11. What are the differences between gains & losses and revenue & expenses?

    Most companies include revenues, gains, expenses and losses in their income statements. Though some of the terms sound similar, ... Read Full Answer >>
  12. What are the differences between gross profit and net income?

    When preparing either an income statement or an income tax return for a business, accountants provide calculations for both ... Read Full Answer >>
  13. Can moving to a higher tax bracket cause me to have a lower net income?

    Many people think that when their income increases by just enough to push them into a higher tax bracket, their overall take-home ... Read Full Answer >>
  14. How do companies calculate revenue?

    Revenue is the amount of money a company receives in exchange for its goods and services. The revenue received by a company ... Read Full Answer >>
  15. What's the difference between EBITDA, EBITDAR and EBITDARM?

    EBITDA, EBITDAR and EBITDARM are analytic indicators commonly used by management to evaluate the financial performance and ... Read Full Answer >>
  16. Is it possible for a company to have a positive cash flow and a negative net income?

    This situation may seem a bit counter-intuitive at first, but it is actually quite common and not too difficult to understand. ... Read Full Answer >>
  17. What is the difference between IAS and GAAP?

    To answer this question, we must first define what IAS and GAAP are, in order to get a better grasp of the function they ... Read Full Answer >>
  18. What is the difference between amortization and depreciation?

    Because very few assets last forever, one of the main principles of accrual accounting requires that an asset's cost be proportionally ... Read Full Answer >>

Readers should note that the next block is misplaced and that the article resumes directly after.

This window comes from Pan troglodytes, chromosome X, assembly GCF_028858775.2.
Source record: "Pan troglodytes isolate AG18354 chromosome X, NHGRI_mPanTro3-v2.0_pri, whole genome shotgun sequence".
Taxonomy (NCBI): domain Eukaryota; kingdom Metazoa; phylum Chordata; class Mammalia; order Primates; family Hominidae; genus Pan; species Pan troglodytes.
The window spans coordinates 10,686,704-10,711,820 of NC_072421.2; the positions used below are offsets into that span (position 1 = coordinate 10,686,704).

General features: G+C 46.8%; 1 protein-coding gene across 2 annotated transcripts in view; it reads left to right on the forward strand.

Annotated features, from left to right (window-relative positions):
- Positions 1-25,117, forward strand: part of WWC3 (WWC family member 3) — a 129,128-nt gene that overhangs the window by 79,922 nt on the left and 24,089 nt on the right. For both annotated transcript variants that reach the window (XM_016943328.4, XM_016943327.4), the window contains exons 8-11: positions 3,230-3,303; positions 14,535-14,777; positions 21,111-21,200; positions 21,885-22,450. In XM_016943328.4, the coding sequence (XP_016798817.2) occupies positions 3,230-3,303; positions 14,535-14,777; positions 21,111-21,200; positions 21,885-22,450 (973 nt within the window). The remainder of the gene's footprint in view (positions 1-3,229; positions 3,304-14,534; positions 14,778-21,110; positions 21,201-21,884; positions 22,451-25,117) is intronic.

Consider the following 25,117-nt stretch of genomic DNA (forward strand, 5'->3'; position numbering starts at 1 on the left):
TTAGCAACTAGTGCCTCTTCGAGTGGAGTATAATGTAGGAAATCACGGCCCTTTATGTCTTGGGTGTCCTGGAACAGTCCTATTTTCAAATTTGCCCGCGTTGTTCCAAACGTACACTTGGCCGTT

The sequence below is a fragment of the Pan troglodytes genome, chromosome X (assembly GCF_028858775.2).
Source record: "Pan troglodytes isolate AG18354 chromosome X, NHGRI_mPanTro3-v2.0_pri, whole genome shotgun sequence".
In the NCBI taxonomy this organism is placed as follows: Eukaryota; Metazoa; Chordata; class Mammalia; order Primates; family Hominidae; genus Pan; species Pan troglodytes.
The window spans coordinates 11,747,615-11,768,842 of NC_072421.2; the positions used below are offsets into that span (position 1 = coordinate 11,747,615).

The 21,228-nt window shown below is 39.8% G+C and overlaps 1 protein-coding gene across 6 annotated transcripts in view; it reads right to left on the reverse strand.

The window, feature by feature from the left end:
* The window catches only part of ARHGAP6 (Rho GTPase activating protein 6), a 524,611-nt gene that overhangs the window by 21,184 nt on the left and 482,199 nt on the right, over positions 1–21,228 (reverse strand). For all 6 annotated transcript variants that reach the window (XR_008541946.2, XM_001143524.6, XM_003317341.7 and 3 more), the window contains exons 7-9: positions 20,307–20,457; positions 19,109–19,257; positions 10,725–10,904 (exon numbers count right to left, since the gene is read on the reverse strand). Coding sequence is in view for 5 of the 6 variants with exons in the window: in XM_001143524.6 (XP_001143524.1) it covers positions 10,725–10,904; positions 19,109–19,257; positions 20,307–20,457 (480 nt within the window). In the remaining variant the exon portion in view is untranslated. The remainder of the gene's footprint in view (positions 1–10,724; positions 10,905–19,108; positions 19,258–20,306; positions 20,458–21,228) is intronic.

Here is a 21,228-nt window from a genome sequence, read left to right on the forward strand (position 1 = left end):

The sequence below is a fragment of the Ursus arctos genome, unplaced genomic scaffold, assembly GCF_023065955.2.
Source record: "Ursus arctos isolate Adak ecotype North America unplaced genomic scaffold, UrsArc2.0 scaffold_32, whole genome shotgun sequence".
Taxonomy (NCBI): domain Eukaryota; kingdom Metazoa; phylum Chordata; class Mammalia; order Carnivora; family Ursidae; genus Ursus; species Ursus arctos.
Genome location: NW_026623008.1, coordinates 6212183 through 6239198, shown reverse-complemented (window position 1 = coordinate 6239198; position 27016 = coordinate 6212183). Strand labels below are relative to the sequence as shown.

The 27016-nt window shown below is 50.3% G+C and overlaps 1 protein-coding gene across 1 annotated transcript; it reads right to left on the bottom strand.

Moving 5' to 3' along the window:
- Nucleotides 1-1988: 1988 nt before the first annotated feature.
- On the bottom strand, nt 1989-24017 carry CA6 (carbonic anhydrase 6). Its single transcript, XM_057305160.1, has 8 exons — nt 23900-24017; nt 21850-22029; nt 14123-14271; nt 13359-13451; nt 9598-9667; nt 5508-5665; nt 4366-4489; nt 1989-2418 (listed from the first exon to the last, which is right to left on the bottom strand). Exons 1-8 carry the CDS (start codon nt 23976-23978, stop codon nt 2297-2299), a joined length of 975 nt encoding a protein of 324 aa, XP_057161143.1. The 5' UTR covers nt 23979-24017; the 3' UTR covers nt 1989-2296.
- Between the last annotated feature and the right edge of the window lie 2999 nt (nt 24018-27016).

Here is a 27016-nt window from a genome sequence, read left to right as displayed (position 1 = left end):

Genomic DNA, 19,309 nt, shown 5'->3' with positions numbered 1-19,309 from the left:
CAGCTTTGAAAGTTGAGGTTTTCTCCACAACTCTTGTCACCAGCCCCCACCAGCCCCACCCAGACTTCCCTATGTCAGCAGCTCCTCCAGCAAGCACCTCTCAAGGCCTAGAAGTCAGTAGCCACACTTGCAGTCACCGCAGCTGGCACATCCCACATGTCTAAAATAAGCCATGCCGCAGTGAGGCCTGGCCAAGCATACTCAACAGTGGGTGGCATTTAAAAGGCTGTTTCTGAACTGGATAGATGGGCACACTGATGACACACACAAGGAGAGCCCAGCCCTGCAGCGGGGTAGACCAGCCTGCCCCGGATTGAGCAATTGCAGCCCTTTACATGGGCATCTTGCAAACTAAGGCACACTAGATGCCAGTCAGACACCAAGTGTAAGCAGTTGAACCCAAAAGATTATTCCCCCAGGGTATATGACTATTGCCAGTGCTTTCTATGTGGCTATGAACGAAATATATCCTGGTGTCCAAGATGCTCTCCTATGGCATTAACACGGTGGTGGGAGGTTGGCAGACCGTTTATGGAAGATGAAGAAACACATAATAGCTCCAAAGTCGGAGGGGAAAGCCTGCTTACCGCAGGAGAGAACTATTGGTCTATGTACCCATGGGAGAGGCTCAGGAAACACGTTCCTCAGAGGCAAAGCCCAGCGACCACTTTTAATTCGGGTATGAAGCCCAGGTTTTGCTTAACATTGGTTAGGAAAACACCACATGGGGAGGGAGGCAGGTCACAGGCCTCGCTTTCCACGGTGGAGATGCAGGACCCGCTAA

Related Articles
  1. Investing

    Disposable Income

    Disposable income is the money a person has left over after all taxes have been paid. Other deductions that may affect the amount of disposable income are employment deductions for things like ...
  2. Investing

    Payback Period

    Payback period is the time it takes for an investment to generate an amount of income or cash equal to the cost of the investment. The shorter the payback period, the better the investment is ...
  3. Investing

    Accounts Payable

    Accounts payable is the amount of a company's total invoices currently waiting to be paid. These invoices are from vendors for products and services that were recently delivered.
  4. Fundamental Analysis

    How To Decode A Company's Earnings Reports

    Read between the lines to decipher a company's true financial condition.
  5. Economics

    Common Size Balance Sheet

    Investopedia explains: A common size balance sheet is a valuable tool for tracking and analyzing the changes and performance of a business over multiple time periods.
  6. Investing

    EBITDA

    Otherwise known as Earnings Before Interest, Taxes, Depreciation and Amortization. Learn more about this indicator of a company's financial performance.
  7. Markets

    A Clear Look At EBITDA

    This measure has its benefits, but it can also present earnings through rose-colored glasses.
  8. Investing

    Earnings: Quality Means Everything

    It's quantity that generates all the hype, but there are more meaningful factors that gauge true performance.
  9. Personal Finance

    Top 8 Ways Companies Cook The Books

    Find out more about the fraudulent accounting methods some companies use to fool investors.
  10. Professionals

    Accounts Receivable

    Accounts Receivable (A/R) is an accounting term used to refer to the money that is owed to a company by its customers.

You May Also Like

Hot Definitions
  1. Xetra

    An all-electronic trading system based in Frankfurt, Germany. Launched in 1997 and operated by the Deutsche Börse, the Xetra ...
  2. Nuncupative Will

    A verbal will that must have two witnesses and can only deal with the distribution of personal property. A nuncupative will ...
  3. OsMA

    An abbreviation for Oscillator - Moving Average. OsMA is used in technical analysis to represent the variance between an ...
  4. Investopedia

    One of the best-known sources of financial information on the internet. Investopedia is a resource for investors, consumers ...
  5. Unfair Claims Practice

    The improper avoidance of a claim by an insurer or an attempt to reduce the size of the claim. By engaging in unfair claims ...
  6. Killer Bees

    An individual or firm that helps a company fend off a takeover attempt. A killer bee uses defensive strategies to keep an ...
Trading Center
×

You are using adblocking software

Want access to all of Investopedia? Add us to your “whitelist”
so you'll never miss a feature!